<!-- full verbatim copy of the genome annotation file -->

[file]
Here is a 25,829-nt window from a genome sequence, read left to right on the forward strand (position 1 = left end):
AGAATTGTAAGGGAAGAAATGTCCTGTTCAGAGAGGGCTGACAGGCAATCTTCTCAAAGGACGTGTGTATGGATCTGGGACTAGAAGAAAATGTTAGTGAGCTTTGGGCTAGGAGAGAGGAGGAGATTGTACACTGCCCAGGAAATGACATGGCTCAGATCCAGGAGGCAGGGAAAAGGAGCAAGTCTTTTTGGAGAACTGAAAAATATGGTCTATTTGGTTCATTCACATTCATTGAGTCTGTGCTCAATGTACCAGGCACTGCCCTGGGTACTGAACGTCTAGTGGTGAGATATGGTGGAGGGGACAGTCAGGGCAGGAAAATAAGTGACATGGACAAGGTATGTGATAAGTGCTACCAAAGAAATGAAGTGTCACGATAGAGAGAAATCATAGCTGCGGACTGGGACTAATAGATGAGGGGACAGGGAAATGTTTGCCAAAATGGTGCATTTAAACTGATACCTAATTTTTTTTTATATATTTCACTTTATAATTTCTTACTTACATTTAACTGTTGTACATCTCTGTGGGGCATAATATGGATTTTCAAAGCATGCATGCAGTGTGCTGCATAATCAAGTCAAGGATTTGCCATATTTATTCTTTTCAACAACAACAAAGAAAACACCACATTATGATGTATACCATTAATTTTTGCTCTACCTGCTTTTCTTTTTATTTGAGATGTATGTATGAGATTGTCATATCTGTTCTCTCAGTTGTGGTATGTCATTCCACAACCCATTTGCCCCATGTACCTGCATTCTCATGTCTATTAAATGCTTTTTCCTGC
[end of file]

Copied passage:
Here is a 25,829-nt window from a genome sequence, read left to right on the forward strand (position 1 = left end):
AGAATTGTAAGGGAAGAAATGTCCTGTTCAGAGAGGGCTGACAGGCAATCTTCTCAAAGGACGTGTGTATGGATCTGGGACTAGAAGAAAATGTTAGTGAGCTTTGGGCTAGGAGAGAGGAGGAGATTGTACACTGCCCAGGAAATGACATGGCTCAGATCCAGGAGGCAGGGAAAAGGAGCAAGTCTTTTTGGAGAACTGAAAAATATGGTCTATTTGGTTCATTCACATTCATTGAGTCTGTGCTCAATGTACCAGGCACTGCCCTGGGTACTGAACGTCTAGTGGTGAGATATGGTGGAGGGGACAGTCAGGGCAGGAAAATAAGTGACATGGACAAGGTATGTGATAAGTGCTACCAAAGAAATGAAGTGTCACGATAGAGAGAAATCATAGCTGCGGACTGGGACTAATAGATGAGGGGACAGGGAAATGTTTGCCAAAATGGTGCATTTAAACTGATACCTAATTTTTTTTTATATATTTCACTTTATAATTTCTTACTTACATTTAACTGTTGTACATCTCTGTGGGGCATAATATGGATTTTCAAAGCATGCATGCAGTGTGCTGCATAATCAAGTCAAGGATTTGCCATATTTATTCTTTTCAACAACAACAAAGAAAACACCACATTATGATGTATACCATTAATTTTTGCTCTACCTGCTTTTCTTTTTATTTGAGATGTATGTATGAGATTGTCATATCTGTTCTCTCAGTTGTGGTATGTCATTCCACAACCCATTTGCCCCATGTACCTGCATTCTCATGTCTATTAAATGCTTTTTCCTGC